- Stop wasting your weekend with this one weird cranial delusion
- Current Affairs Wrap: Bloomberg’s limp debut, Bolt’s grim take, violence grips Germany
- ‘The Great Australian Play’ takes a bite of our history and spits out something truly unique
- As children, we swapped the country for the city – as an adult, we need the same thing
- 150 years ago, Japan dropped the “Fart Battle” scrolls
With codeine set to come off the shelves tomorrow, I’ve witnessed people brazenly stockpile these products. Yes, it’s a ban. But it’s for your own good.
I’m a chemist at your very standard neighbourhood pharmacy. I won’t have to tell you which one, because it doesn’t matter. We’ve all seen the same thing. And it has to do with the reclassification of codeine, official tomorrow. Which means you’ll need a prescription. Now, that’s sound in application. On a larger level, it makes sense.
But the unseen personal reaction of this decision is, daresay, rather stupid. It walks quietly through my door, as the amount of people buying up a large amount of codeine-based pain relief has slowly become a daily occurrence. This week has seen those people especially naked in their approach. It’s not as cliche as people wheeling in wheelbarrows or stocking a cupboard full of stashed birth control devices just like Jerry Seinfeld’s girlfriend did, but it is not far off.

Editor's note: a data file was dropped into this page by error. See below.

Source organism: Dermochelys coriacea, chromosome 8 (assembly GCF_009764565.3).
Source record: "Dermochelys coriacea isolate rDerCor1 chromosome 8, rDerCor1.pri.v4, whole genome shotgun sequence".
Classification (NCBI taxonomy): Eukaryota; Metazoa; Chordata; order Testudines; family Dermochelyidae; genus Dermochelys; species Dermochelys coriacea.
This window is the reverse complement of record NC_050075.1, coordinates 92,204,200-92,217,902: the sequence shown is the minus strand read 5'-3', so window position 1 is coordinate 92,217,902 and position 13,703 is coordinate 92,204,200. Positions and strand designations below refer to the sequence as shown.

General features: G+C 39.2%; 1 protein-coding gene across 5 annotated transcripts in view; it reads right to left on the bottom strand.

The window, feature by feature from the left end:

Nine.com.au wrote a piece which in turn inspired me to write this. The piece warned of pharmacists “bracing for angry customers later this week when they’re told they can’t buy medicines with codeine over the counter,” but the truth is far different. The faces have been cheery as numerous boxes are placed on the counter, as we have no choice but to ring up the transaction. The “angry people” might only be the small amount who didn’t think of doing what everyone else already had. The truth is that while it might be our responsibility to regulate the amount of codeine we sell in one transaction or to one person, the application of those rules is extremely subjective.
Unless someone cleans out the shelf, there’s really not much we can do. While five boxes of codeine doesn’t seem like too much, it certainly is if the customer is travelling to numerous chemists making the same transaction. If that’s the case, frankly, it’s rather dangerous. I can empathise with the reasons why, and that a government ban feels like something that should be fought, or resisted, because of our dislike of the nanny-state interfering with our lives. I get that, but the reclassification of codeine is an extremely important moment, as opioid dependency is a real issue.
I don’t want to preach, but it’s not too late to see your GP to discuss alternate solutions for pain management. In this situation, please trust the professionals, we’re here to help you. Even if you don’t believe it.